Department of the Interior
The U.S. Geological Survey (USGS) conducts global change research for the Department of the Interior (DOI) and constitutes DOI’s formal participation in USGCRP.
USGS scientists work with other agencies and organizations to provide policy makers and resource managers with scientifically based information and predictive understanding of global change and its effects with the ultimate goal of helping the Nation understand, adapt to, and mitigate global change. The USGS Climate Research and Development Program (Climate R&D) conducts research that provides partners and stakeholders with data needed to develop management plans that are sustainable under a changing climate and environment. The mission of the Climate R&D Program is to understand and anticipate how the physical, biological, and chemical components of the Earth system are affected by changing climate and land use. Climate R&D builds upon long-standing USGS expertise in past climate, geology, biology, hydrology, and geography to document changes over daily to millennial timescales and to assess and model impacts of change over local, regional, and national scales. Data from the program are used to evaluate how human activities and natural systems interact to influence ecosystems, water resources, cycling of carbon and nutrients, and land cover. Scientists funded by Climate R&D interact directly with natural resource managers, colleagues at academic institutions, and other policymakers to design research efforts that provide foundational data needed to support management and adaptation planning.
USGS also leads the DOI Climate Adaptation Science Centers (CASCs) network. The DOI National and Regional CASC network is a partnership-driven program that teams scientific researchers with natural and cultural resource managers to help fish, wildlife, waters, and lands across the country adapt to changing conditions. The CASC network is made up of a national office based at the USGS Headquarters in Reston, VA and nine regional centers that cover the entire continental United States, Alaska, Hawai'i, the U.S. Affiliated Pacific Islands, and the U.S. Caribbean. The CASC network places emphasis on generating actionable science, information, and products that address identified science needs and are directly usable in supporting resource management decisions, actions, and plans. Important partners include DOI bureaus, tribes and Indigenous partners, states, other federal agencies, and non-governmental organizations.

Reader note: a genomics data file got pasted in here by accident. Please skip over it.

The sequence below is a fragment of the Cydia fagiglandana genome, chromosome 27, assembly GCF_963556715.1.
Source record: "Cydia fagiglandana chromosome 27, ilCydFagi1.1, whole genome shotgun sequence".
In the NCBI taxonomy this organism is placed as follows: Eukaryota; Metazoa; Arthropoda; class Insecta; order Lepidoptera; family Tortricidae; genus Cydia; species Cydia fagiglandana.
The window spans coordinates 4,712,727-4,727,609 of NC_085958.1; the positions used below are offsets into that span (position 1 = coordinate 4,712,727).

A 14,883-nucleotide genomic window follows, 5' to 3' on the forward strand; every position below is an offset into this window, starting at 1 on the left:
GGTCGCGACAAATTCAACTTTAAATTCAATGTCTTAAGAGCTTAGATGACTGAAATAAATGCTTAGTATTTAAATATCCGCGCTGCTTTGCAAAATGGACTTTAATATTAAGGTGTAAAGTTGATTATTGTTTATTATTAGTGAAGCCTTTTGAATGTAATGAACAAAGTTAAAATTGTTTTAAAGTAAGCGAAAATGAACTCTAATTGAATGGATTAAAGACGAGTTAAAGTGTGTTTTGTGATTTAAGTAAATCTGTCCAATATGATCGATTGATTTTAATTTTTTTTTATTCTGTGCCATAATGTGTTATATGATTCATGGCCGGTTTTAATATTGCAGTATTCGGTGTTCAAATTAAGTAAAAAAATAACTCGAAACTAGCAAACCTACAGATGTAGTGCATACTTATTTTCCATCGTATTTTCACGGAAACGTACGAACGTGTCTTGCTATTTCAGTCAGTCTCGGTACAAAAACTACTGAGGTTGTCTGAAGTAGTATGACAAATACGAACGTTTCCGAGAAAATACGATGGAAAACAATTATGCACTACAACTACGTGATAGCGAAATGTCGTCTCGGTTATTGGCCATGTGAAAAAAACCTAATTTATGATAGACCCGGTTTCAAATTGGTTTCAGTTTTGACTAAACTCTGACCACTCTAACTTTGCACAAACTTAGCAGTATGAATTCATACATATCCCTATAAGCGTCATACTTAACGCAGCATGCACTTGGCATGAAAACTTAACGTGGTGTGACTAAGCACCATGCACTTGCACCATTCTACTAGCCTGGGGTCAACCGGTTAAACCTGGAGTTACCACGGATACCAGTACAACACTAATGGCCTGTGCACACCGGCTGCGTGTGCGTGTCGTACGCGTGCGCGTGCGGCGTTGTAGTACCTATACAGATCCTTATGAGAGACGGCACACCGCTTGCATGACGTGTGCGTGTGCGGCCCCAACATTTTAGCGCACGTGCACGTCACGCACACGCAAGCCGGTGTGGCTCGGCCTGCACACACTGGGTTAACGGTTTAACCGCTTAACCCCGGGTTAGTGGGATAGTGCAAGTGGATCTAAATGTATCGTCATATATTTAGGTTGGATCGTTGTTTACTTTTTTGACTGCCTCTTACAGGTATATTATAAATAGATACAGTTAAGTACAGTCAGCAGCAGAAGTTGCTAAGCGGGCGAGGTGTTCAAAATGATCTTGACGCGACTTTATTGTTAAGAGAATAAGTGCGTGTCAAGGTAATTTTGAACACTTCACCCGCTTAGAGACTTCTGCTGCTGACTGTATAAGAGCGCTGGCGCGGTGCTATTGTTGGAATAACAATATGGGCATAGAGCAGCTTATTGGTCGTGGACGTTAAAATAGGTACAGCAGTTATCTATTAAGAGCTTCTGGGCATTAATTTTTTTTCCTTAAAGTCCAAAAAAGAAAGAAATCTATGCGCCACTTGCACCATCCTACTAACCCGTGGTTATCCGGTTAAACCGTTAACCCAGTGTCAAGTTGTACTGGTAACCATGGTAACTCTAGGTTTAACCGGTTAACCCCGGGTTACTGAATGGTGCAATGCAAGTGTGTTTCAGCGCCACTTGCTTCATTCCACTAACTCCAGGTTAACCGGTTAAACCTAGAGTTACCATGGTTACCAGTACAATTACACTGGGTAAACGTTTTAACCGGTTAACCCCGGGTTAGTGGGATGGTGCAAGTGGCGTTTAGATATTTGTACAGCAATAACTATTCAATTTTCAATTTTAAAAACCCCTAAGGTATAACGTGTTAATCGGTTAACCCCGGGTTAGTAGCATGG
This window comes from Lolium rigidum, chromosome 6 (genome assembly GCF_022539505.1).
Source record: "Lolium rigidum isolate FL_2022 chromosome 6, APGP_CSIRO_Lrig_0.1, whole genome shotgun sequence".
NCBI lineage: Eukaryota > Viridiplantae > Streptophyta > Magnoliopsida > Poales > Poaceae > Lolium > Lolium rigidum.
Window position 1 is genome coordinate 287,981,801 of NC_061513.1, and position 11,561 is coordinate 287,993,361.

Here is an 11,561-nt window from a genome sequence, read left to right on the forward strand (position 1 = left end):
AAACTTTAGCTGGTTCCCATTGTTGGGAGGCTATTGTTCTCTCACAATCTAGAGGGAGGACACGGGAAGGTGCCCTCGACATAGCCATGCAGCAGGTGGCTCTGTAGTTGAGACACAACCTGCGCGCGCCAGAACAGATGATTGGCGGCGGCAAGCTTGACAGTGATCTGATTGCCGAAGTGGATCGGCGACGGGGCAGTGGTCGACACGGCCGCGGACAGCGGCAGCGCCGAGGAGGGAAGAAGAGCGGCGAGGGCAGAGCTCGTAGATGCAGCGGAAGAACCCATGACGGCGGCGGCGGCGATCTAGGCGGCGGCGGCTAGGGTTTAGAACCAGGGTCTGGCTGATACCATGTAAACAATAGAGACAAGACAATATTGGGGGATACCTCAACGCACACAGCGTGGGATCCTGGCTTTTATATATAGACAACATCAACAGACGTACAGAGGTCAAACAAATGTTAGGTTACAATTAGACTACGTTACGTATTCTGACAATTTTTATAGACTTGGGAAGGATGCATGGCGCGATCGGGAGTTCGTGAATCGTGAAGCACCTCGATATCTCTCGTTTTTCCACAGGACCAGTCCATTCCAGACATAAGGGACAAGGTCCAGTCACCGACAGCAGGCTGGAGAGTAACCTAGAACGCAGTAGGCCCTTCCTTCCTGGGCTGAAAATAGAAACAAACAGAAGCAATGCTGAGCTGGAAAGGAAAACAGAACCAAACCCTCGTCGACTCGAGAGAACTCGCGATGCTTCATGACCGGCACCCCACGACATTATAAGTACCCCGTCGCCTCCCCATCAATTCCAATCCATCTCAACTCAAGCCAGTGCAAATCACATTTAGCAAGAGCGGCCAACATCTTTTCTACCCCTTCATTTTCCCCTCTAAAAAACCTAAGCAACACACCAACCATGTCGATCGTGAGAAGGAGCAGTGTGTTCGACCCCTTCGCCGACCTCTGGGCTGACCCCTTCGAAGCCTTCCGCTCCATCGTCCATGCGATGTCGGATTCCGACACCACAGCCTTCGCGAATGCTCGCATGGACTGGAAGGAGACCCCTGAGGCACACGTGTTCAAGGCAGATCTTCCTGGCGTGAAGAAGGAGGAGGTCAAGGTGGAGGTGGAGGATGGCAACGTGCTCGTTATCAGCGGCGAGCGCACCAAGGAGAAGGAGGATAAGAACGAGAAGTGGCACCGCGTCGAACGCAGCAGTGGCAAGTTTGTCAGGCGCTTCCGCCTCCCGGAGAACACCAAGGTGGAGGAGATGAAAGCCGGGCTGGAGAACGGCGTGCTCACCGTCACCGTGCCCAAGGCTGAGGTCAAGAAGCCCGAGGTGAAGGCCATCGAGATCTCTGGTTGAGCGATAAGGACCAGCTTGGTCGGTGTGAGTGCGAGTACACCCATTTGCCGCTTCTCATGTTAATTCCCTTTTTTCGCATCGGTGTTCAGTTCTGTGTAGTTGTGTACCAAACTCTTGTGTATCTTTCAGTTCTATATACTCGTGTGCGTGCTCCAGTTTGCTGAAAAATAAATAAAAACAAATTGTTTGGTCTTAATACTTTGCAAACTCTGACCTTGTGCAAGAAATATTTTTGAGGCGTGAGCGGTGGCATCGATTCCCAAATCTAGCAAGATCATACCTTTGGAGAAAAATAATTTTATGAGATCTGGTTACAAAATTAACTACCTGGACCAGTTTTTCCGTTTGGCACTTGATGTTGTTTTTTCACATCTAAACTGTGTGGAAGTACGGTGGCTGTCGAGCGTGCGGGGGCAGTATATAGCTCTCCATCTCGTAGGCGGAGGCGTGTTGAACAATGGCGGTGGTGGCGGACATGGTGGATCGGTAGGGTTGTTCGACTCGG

An example of USGS’s support for other DOI bureaus is our relationship with the U.S. Fish and Wildlife Service (USFWS), where USGS provides science and technical support to the USFWS Science Applications program, which promotes landscape-scale conservation to deal with the impacts of climate change on fish, wildlife, and ecological processes. Science Applications complements and work closely with the CASCs, focusing on convening partners, identifying shared science needs and gaps, setting goals, developing conservation plans, and collaboratively creating applied tools to address climate change and other landscape-scale threats.